The emergency service, which is staffed entirely by volunteers and funded by donation, will spend the next six to 12 months developing a drone SAR service, which will be operated by the team’s seven Civil Aviation Authority-licensed pilots.
The drone, which the team is currently working with a university to develop, is a waterproof model, with enhanced search capabilities and pay load capability. This means that vital medical equipment such as a defibrillator could be delivered directly to a casualty site before mountain rescue personnel are even able to get to the scene.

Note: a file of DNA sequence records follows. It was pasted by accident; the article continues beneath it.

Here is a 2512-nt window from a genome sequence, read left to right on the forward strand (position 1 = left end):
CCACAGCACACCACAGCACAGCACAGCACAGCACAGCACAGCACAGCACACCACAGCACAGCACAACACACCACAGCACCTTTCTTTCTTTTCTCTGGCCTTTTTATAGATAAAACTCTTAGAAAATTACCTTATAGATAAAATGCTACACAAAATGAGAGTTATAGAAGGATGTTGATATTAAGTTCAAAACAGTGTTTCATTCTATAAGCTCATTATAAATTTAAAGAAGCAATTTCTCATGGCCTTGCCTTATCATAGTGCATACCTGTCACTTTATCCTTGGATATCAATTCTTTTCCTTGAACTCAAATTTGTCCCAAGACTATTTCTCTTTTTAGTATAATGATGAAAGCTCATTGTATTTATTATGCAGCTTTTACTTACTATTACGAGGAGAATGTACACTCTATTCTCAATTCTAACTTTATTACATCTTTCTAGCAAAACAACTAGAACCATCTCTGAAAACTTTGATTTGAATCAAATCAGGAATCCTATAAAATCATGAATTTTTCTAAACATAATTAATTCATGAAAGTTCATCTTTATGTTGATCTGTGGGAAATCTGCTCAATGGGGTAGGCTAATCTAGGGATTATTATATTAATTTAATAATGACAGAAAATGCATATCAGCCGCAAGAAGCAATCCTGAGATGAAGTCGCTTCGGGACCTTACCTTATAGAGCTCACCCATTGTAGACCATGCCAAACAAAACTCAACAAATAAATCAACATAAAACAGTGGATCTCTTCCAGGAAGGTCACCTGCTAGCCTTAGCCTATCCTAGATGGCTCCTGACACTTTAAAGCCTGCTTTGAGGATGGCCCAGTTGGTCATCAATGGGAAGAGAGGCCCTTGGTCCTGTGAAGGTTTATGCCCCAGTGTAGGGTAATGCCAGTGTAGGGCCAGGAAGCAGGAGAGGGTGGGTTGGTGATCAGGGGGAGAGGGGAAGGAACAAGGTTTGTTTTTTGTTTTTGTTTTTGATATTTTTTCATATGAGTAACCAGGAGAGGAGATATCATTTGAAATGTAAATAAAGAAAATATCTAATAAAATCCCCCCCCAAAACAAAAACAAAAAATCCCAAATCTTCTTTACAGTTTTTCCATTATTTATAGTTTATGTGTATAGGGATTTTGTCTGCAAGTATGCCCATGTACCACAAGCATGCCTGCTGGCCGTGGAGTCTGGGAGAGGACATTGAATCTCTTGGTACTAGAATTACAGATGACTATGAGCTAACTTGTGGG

For now, a DJI Mavic Enterprise dual drone – call sign India Golf – has been donated to the team to enable the development of their additional SAR resource.
“Big thank you to Brecon Beacons National Park and National Trust Brecon Beacons and Monmouthshire,” the Brecon Mountain Rescue team said in a post on Facebook. “They have given permission for training in specific areas and access to all areas for call out purposes.”
The rescue team also added that drone flying in the Beacons is restricted for the protection of the environment and members of the public.